About a year ago, our 15-year-old pup began falling down when he tried to walk. Each time Maverick took a few steps, he stumbled to the left and his back legs buckled, sending him to the ground.

This is the same 20-pound bundle of energy who once had such leaping ability that he grabbed our Easter dinner off a 4-foot-high counter. The same little black fuzz of curls who would pogo-stick his way along our picket fence whenever he saw a dog or human across the street he wanted to greet.  

Even though he was a few months shy of his 16th birthday and arthritis had already robbed him of his ability to jump reliably on our couch, falling down as he walked was concerning. 

We ended up at the office of a neurology veterinarian who told us what no pet owner wants to hear: It was almost certainly a brain tumor. The only way to know for sure would be a costly MRI, but given his age and his symptoms, it was highly likely. 

My husband and I went home, I cried and we decided to let Maverick have the best life possible for as long as possible, making sure he was as comfortable and as happy as he could be. But how would I know when it was time to say goodbye?

Maverick was the first dog I ever had, after a childhood spent yearning for a furry best friend prohibited by my mom’s allergies. I’d never had to determine when a dog had reached the end of his life—and I’d also never loved a small bundle of fur so fiercely. 

Mav came into my life the year I turned 30, and it wasn’t long before he began to define my identity. As my friends were getting married and having babies (while I barely even dated), Maverick was my constant sidekick. We went on hourslong hikes together. I began signing birthday cards to my niece and nephews with “Love, Jodie and Maverick.” He occasionally came when I asked him to, he was a perfect fit when he curled up in the crook behind my knees to snuggle on the couch and his separation anxiety-induced high-pitched bark infuriated my neighbors. A friend called him my canine soulmate.

We were a package deal. Everywhere I went, I asked if Maverick could come. The truth is, I felt separation anxiety, too.

And now we were facing the final goodbye.  

When you have a pet, you don’t want to think about the fact that you will outlive them. You will likely have to provide extra care as they age, and someday, you will say goodbye.
Jodie Valade and her dog, Maverick.
Jodie Valade and her dog Maverick.
Jodie Valade

When you have a pet, you don’t want to think about the fact that you will outlive them. You likely will have to provide extra care as they age, and someday, you will say goodbye. 

The best way to know how to do all that is to prepare, experts say.

“Their lives are so short relative to ours—we see them go from essentially little kids to our grandparents in that brief span,” says Dr. Barbara Hodges, director of advocacy and outreach for the Humane Society Veterinary Medical Association.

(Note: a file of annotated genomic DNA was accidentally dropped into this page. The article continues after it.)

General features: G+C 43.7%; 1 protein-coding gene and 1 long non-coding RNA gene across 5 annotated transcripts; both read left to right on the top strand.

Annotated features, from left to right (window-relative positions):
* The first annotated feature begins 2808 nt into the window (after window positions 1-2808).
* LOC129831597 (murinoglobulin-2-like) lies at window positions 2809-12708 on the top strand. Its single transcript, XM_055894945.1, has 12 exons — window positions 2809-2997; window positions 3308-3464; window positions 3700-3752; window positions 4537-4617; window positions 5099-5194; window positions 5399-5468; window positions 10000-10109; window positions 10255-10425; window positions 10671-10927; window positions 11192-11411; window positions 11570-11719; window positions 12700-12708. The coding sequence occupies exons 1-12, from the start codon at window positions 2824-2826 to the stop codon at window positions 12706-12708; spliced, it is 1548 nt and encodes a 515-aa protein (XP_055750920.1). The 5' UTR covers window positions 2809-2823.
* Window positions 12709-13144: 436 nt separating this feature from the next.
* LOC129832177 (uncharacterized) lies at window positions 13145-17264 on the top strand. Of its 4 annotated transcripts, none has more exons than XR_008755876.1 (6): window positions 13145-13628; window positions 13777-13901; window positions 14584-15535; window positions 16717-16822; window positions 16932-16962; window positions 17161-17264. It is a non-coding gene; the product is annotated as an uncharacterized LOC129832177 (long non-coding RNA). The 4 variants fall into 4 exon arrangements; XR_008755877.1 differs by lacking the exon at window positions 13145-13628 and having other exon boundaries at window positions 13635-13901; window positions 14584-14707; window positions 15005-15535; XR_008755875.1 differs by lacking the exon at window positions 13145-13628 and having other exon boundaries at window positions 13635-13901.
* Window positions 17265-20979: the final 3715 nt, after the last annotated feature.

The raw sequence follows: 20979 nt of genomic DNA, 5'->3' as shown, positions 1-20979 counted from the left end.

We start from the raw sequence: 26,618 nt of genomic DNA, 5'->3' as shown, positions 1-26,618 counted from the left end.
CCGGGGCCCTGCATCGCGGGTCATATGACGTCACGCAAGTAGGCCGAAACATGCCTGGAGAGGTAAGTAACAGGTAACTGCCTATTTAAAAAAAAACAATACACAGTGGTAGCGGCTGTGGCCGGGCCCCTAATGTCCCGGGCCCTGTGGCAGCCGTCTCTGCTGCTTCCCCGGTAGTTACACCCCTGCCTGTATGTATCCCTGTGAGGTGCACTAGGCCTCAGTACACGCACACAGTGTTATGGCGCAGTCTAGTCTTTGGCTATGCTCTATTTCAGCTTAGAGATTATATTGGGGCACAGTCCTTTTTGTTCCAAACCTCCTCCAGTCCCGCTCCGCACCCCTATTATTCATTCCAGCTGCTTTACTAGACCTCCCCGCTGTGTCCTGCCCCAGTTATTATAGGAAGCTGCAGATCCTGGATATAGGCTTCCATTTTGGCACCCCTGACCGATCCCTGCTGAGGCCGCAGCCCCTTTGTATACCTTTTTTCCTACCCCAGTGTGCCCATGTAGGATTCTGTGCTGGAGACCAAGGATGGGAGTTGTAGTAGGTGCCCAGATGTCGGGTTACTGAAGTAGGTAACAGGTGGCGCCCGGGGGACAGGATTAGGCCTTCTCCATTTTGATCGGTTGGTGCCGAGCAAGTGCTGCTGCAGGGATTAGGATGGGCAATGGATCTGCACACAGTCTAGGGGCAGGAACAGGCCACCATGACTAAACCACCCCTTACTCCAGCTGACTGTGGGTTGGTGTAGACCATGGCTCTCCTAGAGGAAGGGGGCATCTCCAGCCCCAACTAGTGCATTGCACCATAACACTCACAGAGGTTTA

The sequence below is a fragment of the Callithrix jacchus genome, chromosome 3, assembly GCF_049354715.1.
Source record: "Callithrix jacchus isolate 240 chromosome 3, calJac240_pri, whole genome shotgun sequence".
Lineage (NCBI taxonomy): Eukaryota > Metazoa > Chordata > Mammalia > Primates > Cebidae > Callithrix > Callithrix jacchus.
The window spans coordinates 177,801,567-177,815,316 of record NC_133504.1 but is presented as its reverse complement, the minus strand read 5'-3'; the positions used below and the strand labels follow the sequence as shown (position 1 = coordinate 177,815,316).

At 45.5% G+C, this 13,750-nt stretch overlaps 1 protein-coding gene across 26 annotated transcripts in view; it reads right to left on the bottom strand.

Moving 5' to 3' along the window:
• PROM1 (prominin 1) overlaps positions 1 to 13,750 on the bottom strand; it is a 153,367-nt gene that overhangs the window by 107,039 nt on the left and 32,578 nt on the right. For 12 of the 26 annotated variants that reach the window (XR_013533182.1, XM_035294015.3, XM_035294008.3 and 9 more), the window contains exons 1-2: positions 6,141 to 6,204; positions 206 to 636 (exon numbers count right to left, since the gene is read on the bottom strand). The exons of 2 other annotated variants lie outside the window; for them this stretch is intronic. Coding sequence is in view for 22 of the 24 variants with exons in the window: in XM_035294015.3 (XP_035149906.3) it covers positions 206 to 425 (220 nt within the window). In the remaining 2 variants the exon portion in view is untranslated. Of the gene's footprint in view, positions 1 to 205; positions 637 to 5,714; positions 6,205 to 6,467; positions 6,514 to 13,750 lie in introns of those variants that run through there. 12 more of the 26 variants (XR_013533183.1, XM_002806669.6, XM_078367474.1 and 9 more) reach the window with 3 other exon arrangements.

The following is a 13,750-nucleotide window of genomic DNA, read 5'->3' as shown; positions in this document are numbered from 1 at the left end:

You can make accommodations to help senior pets have a more comfortable life as they age, Hodges says. Recognize that your furry friend cannot do the same things he once did. Long walks might need to become short ones; she might need a litter box with lower sides for easy access. Provide a ramp so she can easily climb on furniture; raise food and water bowls to make them more accessible.

There are many ways of alleviating pain in an older pet, Hodges says. You can work with your veterinarian (or other specialists) to try either pharmaceuticals or other treatment, such as acupuncture, chiropractic care or physical therapy. You might also reach out to someone in the veterinary hospice field, which has grown exponentially in recent years. 

Dr. Tyler Carmack, president of the International Association for Animal Hospice and Palliative Care, started her Virginia practice in 2011, two years after the association was founded. Since then, attendance at annual conferences has increased 20-fold. 

“Veterinarians have done the palliative care portion for a long time,” Carmack said. “Animal comfort has always been a priority. But for me, when I switched from emergency veterinarian medicine to hospice, really, the focus broadens. Instead of just focusing on the patient and what is the best treatment, it involves talking with the entire family—getting to the emotional and psychosocial and all of those factors that go into decision-making toward the end of life and coaching them through that.”

There are numerous quality-of-life scales that can help pet owners identify the right time to say goodbye. But Hodges and Carmack stress one fact: You know your pet best. You know best when they aren’t acting like themselves or seem to be in pain. 

And when you see those key signs, you can help make the transition a peaceful one with some thought and care.

“My biggest piece of advice is to not wait,” Carmack says. “We hesitate to call a hospice or palliative care provider because that sort of means we’re getting close to the end. And I think the sooner we’re able to reach out and incorporate the palliative care and start thinking about how we’re going to be making decisions, the easier it is to have a plan that families feel comfortable with.”

How is your pet interacting with you and your family? Is your pet able to have restful sleep? How are you coping with the changes in your pet?

I’m a journalist, which means I approach every decision and obstacle armed with facts and information. Mav’s veterinarian sent me home with a list of seven local at-home euthanasia vets. The closest hospice vet to us in Charlotte, North Carolina, was Dr. Barbara Butchko of Meridian Mobile Veterinary Care. She would become our counselor and confidant over three months of emails and phone calls as Maverick’s condition declined. 

In her initial at-home evaluation, she saw Mav’s unsteadiness and heard how we hand-fed him—sometimes one piece of kibble at a time—because he could no longer stand at his food bowl. We told her how he woke each night around 1 a.m. needing to drink water and go outside, requiring our help to find his water bowl and be carried to our backyard.